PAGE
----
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  2. Michele, this sounds like a very thought provoking book. Love this perspective. So true that if this life were perfect and all our desires were met, we would never need God. This is something I will be pondering today, this unsatisfying life (which I think we see more clearly as we get older) and how it benefits us. God does really work all things to our good. Even our unsatisfaction.

    Liked by 1 person

    1. And I also appreciated Amy’s perspective that any satisfaction we find in this life, no matter how hard won or earnestly sought, is, at best, fleeting which is just one more example of how important it is to turn our hearts toward eternity.
      Thanks, Theresa, for reading!

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      1. I had a mother who was depressed through much of my childhood and a brother 4 years younger who was mentally and physically handicapped. These dynamics made a significant impact on our family system and especially me since my dad was away working and my mother relied heavily on me.

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  3. This reminds me of a C. S. Lewis quote something to the effect that if I don’t find satisfaction in this world, that’s indication I was made for another. But I never thought of flipping that around to actually look for the blessings of unsatisfactions. And I love the distinction between dis- and un-satisfaction.

    Liked by 1 person

    1. Thanks for making that connection, Barbara! I’m a little disappointed with myself for not including that quote in my review!
      And that distinction was extremely helpful for me as well, and it helps so much in understanding Amy’s point.

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  4. I am writing about blessings this month and perspective is definitely one. Being unsatisfied just means Jesus is the only one who can satisfy us, in spite of what goes on around us. I too have seen the effects of illness and depression in my family, I don’t think His joy or satisfaction has to be fleeting, we just have to allow Him in even more as trials come.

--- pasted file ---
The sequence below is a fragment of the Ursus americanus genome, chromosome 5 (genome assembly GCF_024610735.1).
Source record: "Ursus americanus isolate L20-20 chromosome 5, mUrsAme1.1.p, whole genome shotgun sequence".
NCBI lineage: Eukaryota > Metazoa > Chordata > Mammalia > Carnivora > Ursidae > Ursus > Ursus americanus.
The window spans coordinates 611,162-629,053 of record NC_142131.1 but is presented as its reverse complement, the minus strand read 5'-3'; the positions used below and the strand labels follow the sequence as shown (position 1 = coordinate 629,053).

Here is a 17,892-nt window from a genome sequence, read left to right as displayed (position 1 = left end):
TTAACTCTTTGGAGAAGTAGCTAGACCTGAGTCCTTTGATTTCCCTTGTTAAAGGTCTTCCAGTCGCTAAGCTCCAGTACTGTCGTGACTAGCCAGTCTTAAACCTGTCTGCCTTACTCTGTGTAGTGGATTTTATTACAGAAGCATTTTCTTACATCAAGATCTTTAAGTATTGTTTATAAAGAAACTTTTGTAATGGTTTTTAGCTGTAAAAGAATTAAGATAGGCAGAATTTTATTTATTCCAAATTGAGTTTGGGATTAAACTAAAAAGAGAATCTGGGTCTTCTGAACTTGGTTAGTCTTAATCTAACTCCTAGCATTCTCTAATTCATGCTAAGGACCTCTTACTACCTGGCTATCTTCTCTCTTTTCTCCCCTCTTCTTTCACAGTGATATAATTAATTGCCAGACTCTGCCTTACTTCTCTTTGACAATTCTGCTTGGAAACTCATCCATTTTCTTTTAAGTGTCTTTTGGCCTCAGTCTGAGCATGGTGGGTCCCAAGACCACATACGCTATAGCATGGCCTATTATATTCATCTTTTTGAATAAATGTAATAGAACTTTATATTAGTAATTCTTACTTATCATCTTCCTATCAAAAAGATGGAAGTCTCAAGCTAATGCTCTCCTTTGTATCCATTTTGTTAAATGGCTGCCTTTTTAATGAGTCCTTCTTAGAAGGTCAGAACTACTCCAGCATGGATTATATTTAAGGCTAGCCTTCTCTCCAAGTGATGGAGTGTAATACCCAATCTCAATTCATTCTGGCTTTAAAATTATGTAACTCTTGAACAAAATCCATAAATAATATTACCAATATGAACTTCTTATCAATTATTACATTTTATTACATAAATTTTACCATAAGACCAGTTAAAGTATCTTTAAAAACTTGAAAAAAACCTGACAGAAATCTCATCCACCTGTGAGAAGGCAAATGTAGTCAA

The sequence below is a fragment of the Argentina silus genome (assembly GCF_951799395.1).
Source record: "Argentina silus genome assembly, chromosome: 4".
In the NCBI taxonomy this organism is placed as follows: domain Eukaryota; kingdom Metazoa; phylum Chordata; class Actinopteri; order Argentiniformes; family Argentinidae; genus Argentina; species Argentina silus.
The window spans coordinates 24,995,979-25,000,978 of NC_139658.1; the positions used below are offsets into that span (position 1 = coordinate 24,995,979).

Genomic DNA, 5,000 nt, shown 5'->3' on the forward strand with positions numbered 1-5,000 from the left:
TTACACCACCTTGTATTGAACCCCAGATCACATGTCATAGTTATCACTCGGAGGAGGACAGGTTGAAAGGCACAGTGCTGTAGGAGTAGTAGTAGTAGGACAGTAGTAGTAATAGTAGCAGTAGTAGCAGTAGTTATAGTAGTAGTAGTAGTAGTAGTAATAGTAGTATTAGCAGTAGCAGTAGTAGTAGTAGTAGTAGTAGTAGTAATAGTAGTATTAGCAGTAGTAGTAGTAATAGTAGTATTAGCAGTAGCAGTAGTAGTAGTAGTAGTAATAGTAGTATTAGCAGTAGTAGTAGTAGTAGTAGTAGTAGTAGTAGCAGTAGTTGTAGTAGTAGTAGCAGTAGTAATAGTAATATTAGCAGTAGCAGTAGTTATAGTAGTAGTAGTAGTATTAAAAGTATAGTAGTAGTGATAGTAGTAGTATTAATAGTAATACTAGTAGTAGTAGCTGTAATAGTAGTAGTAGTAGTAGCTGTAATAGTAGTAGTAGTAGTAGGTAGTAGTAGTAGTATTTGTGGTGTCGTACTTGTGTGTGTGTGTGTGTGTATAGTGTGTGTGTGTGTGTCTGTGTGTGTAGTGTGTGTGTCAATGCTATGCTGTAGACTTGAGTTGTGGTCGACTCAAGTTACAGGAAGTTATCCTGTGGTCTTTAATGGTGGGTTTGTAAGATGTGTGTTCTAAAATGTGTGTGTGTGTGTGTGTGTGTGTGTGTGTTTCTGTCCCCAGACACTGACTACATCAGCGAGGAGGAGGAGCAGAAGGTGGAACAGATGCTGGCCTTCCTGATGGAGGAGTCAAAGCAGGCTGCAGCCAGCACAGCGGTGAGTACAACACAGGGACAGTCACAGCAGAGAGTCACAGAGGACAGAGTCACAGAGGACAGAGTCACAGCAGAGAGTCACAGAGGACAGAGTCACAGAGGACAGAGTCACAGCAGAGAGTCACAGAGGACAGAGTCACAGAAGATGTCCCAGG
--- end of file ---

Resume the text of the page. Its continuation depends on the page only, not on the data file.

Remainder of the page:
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    1. Yes, there’s always enough Jesus for anything we’re going through. It’s our own ability to welcome Him into our situation and our failure to be completely satisfied with Him in this life that keeps us always longing.

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  5. I think all of us can relate to this… the world is …well, unsatisfying. but then maybe that’s the point, right? we need to discover (sometimes the hard way) that our affections can be attached to this world. That’s why Paul told us to set our eyes and hearts on things about not on earthly things” thanks Michelle!

    Liked by 1 person

    1. Yes, we persevere in our wrong thinking in spite of biblical evidence to the contrary, even putting a Christian spin on our error by insisting that Jesus in our life will result in ultimate satisfaction. While the Christian life give meaning and perspective, we certainly were never meant to settle into a perfect life on this planet!

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  6. Good grief, you’ve done it again! I have to read this book because reading your post has already encouraged my unsatisfied heart so much! I love to think that unsatisfied is not the same as dissatisfied. I’ve often felt guilty about being unsatisfied when that is exactly the way I should feel. Great post! Thank you for sharing it with us at Encouraging Word Wednesday!

    Liked by 1 person

  7. Love this! “Jesus doesn’t fulfill all our longings in this life. Instead, he offers us his peace. Jesus does not remove us from the fog of death and the ongoing consequences of human rebellion against God. He does not give us a ‘get out of suffering free’ card.”

    Often we are romanticised into believing that we are entitled to be free from suffering.

    #globalblogging

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  8. This sounds like a book that is needed in this world today. It reminds me of some of the lyrics in a song by Downhere called “The Last Amen.” “Somewhere in the grand design, it’s good to be unsatisfied. It keeps the faith and hope a little more alive.” And yes, there is a big difference between unsatisfied and dissatisfied. Blessings to you, Michele! Thanks for sharing with us at the #LMMLinkup.

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      1. Well, that group is now disbanded because they needed to be with the families more. So I don’t know how on top I am. Though my sons are often introducing me to new music.

        Liked by 1 person